A study in JAMA Neurology finds that antidepressants do not reduce depression symptoms more than placebo in patients recovering from a stroke.
A review of research on antidepressant efficacy finds that an unfavorable risk-to-benefit ratio.
Researchers argue that common study methods for psychiatric drugs may inadvertently minimize withdrawal effects and inflate drug efficacy.
A new research article asserts that the overuse of psychiatric drugs may create neurobiological changes that hamper long-term mental health recovery.
Current long-term users of benzodiazepines and Z-drugs identify barriers and facilitators for discontinuation.
In JAMA Psychiatry, prominent psychiatrist Kenneth Kendler writes that psychiatric diagnoses are “working hypotheses, subject to change.”
A trial in veterans who had survived a previous suicide attempt was stopped early because the drug was found to be no better than a placebo.
Meta-analysis finds that the placebo run-in methodology reduces the placebo effect and finds antidepressants to be less useful.
Leading researchers point out that a new antidepressant study in NEJM failed to account for withdrawal symptoms, casting doubt on the results.
New guidance on how to taper and discontinue from psychiatric drugs from leading researchers Mark Horowitz and David Taylor.
“Patients expressed feeling unaccepted by society or uncomfortable in their own skin… A few indicated that they would rather be dead than have tardive dyskinesia.”
Long-term exposure to prolactin-increasing antipsychotics increases the odds of developing breast cancer.
Researchers developed a rating scale to better assess service users’ experiences tapering antidepressant and/or antipsychotic medication.
In JAMA psychiatry, researchers outline new theories connecting antipsychotic use in people with schizophrenia and increased dementia risk.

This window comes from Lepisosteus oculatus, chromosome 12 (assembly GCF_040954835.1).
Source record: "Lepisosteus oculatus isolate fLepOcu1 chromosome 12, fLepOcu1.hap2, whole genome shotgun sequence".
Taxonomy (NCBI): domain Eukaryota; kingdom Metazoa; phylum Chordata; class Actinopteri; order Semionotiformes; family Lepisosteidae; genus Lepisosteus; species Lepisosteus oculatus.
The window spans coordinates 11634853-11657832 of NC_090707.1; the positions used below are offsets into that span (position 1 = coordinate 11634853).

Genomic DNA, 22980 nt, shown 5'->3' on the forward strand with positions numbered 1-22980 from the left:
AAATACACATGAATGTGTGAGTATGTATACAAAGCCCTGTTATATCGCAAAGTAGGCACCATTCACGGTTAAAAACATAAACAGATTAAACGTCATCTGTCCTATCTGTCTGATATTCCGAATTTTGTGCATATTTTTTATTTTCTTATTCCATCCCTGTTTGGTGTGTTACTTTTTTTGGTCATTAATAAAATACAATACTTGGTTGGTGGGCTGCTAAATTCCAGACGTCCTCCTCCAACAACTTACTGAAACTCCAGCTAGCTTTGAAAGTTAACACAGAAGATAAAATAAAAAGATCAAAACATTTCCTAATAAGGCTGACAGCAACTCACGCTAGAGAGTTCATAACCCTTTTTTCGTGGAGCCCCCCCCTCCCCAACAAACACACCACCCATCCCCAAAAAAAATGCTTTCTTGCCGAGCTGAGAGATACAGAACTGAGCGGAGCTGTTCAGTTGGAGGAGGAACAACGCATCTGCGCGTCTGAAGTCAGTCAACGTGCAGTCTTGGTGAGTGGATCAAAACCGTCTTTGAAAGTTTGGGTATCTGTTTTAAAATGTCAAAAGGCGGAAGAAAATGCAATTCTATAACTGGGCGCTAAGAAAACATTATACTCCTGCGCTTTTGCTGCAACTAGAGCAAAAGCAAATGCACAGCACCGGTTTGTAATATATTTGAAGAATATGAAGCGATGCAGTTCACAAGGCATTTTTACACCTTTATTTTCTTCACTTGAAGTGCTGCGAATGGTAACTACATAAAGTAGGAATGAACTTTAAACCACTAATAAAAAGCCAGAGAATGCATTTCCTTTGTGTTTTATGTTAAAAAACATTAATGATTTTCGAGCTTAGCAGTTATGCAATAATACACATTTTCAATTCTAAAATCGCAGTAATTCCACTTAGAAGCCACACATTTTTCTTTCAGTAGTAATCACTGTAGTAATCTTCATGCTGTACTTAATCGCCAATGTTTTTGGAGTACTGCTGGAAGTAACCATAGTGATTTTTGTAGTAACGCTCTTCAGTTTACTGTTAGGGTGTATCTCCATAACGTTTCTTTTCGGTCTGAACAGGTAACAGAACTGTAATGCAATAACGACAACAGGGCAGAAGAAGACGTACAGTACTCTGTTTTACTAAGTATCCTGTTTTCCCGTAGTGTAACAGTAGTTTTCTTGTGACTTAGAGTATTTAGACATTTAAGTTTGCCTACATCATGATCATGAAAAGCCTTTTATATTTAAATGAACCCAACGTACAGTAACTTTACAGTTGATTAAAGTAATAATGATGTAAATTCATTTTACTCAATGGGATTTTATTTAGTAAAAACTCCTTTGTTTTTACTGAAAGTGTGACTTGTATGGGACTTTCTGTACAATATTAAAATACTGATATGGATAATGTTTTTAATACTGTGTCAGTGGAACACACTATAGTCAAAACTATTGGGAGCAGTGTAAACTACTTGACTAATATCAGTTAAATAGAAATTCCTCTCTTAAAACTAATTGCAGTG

A new study finds that newborn babies experience antidepressant withdrawal after birth if their mothers take SSRIs when pregnant.
Research finds that social cognition and emotional processing abilities can be disrupted by psychiatric drugs.
Research suggests that slowly tapering off an antipsychotic reduces the risk of withdrawal psychosis compared to abrupt discontinuation.
A new study investigates how antidepressant withdrawal effects often get confounded with depression relapse in clinical trials.
A new article in Lancet Psychiatry debunks past studies claiming that those on low doses of antipsychotics are more likely to relapse.
A study of over 1.5 million people in Europe and the US links the development of less adaptive personalities with childhood lead exposure.
Researchers argue for a shift away from a focus on antipsychotic adherence toward understanding service users’ diverse patterns of use.
The CHR-P model focuses on “attenuated psychosis” to predict “transition” to schizophrenia and ignores other factors. But new research shows that the model is a poor predictor.
Evolutionary theorists suggest that antidepressants interfere with the adaptive function of depression and propose a test of this theory.
A new study explores effective forms of grief support, finding that animals are more effective than humans in providing support.
Researchers push for a renewed focus on true shared decision-making for patients diagnosed with psychosis.